On the second day I noticed one of my AC hoses was rubbing on the AC compressor pulley so I had to ratchet strap the hose out of the way, and run the rest of the trip without AC. Then on the 500ish mile drive home the AC compressor pulley gave up the ghost and left me and 2 Swedes stranded at a gas station in the middle of nowhere on interstate 5 at 1am. The 2 others had a flight back to Sweden the next day, and luckily the Cherokee was about an hour behind us, so when he arrived we swapped some of his luggage for the 2 Swedes and they continued the 140 miles home and I waited another 9 hours for a tow truck to come. Thankfully things worked out the way they did, everyone made it to their destinations, I was within my AAA towing range and this didn't happen on the side of the highway or in the middle of Death Valley a hundred miles away from civilization.

I now have a shorter belt that I will keep with me as a spare, and I just finally got around to replacing the compressor and the hoses. At the same time I decided to take another stab at improving the steering. The power steering pump was whining a little, and the autozone steering box I had was super loose, and when I did the TTB conversion I had initially tried hydro assist but messed up when drilling and tapping the box, so I gave up on it at the time, so I wanted to try again. I got a rebuilt and ported box from Minh Worx and tried it again, only to realize that the stock steering pump isn't powerful enough to push the ram. With the ram assist on it felt like the tires were stuck up against a wall, making it sometimes impossible to turn the wheel at all. So for a second time I've had to give up on hydro assist. Maybe down the road I will try to figure out how to adapt another pump to my motor. The available Saginaw pump conversions necessitate eliminating the AC which I don't want to do.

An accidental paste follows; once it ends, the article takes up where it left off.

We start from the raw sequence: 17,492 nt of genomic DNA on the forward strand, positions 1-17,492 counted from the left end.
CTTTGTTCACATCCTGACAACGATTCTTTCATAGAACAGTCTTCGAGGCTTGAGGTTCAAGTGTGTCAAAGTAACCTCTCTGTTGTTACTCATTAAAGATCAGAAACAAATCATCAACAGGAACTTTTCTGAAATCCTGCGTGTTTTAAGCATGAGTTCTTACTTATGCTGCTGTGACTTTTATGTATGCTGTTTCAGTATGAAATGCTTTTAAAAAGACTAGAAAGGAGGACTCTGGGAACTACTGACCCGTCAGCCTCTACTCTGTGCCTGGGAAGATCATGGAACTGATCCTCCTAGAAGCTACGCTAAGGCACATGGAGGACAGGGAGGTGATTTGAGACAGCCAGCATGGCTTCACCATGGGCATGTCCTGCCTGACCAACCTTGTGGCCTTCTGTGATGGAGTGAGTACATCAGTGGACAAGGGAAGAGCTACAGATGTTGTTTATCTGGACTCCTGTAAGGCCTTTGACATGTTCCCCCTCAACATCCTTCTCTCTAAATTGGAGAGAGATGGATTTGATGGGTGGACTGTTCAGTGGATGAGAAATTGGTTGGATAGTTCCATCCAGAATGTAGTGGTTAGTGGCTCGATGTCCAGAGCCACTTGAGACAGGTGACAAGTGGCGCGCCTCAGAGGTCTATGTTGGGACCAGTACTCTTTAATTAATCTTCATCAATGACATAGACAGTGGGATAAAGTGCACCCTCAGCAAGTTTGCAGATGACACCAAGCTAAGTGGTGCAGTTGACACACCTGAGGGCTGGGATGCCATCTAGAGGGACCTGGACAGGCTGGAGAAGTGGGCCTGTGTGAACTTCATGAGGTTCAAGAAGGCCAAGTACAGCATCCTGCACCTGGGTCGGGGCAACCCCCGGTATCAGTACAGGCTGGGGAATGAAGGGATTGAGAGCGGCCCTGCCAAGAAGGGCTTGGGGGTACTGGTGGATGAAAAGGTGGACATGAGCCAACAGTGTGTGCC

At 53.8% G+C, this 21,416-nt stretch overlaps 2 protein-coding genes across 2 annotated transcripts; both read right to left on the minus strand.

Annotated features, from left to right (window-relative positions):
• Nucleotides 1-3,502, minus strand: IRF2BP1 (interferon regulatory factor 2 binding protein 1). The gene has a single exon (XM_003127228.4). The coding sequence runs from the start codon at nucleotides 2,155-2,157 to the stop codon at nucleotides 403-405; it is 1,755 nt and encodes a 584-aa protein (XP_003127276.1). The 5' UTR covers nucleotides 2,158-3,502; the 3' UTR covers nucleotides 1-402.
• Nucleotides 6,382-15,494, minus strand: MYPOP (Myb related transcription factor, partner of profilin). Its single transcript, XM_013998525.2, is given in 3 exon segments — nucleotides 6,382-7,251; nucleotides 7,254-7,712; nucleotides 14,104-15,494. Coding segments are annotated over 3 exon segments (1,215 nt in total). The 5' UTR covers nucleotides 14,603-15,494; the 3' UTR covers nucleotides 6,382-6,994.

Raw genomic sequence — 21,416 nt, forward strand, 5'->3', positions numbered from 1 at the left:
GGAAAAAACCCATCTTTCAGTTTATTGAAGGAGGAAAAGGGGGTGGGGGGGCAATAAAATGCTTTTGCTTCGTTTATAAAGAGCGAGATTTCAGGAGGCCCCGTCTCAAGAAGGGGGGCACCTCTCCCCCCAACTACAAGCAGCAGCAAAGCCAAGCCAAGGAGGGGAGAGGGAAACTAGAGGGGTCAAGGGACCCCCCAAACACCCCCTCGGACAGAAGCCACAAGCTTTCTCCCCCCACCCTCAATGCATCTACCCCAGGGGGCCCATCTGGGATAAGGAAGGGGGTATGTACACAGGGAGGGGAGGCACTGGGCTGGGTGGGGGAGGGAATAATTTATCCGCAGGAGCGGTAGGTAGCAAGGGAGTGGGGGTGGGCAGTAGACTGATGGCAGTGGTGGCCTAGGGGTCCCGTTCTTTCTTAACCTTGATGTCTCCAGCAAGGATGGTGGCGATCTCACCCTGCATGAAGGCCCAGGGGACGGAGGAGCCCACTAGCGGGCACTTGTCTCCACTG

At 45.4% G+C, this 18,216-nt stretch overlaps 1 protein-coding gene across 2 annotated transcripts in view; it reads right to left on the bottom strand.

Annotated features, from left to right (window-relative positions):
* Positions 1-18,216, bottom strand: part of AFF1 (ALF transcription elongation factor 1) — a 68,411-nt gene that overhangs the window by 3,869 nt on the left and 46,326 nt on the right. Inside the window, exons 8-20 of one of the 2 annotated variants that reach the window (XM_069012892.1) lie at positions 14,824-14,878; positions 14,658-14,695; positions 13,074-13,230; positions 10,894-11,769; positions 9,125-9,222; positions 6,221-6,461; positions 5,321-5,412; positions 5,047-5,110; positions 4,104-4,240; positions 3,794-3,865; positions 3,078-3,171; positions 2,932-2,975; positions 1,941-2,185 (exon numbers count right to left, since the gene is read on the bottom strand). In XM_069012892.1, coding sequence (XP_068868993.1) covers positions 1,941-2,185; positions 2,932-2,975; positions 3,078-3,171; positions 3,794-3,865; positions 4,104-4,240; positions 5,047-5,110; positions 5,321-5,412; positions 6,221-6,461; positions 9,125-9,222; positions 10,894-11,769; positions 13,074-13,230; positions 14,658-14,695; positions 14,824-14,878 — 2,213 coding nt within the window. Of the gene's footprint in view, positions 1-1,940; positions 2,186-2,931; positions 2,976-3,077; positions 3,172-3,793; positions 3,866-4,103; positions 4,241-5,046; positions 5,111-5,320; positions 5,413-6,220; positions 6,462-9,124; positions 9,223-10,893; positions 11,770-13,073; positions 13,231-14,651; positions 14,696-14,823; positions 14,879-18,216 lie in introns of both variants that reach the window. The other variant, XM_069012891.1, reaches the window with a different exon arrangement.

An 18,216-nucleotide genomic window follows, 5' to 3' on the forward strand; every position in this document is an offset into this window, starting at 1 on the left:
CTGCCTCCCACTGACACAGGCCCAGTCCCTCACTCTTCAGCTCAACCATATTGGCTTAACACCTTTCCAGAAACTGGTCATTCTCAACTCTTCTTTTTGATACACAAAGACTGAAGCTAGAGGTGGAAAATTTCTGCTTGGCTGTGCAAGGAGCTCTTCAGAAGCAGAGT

So now the next hurdle is what to do with my motor. When I had the head gaskets done my mechanic friend accidentally cracked my oil pan, and the JB weld repair is currently leaking. So I'm weighing my options on what to do next, whether I can fix it with the oil pan installed, pull the motor so that I can remove the oil pan and fix it correctly, rebuild the tired old motor while it's out, or get a different motor. Buying a refurbished long block scares me because of all of the horror stories about issues and warranties not being honored.
 

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fordpickupman

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Looks like a great trip!

You built this stellar suspension, I bet you could build the 5.0.
 




mounty71

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The problem is I live in an apartment so I'm limited on what kind of projects I can tackle on my own.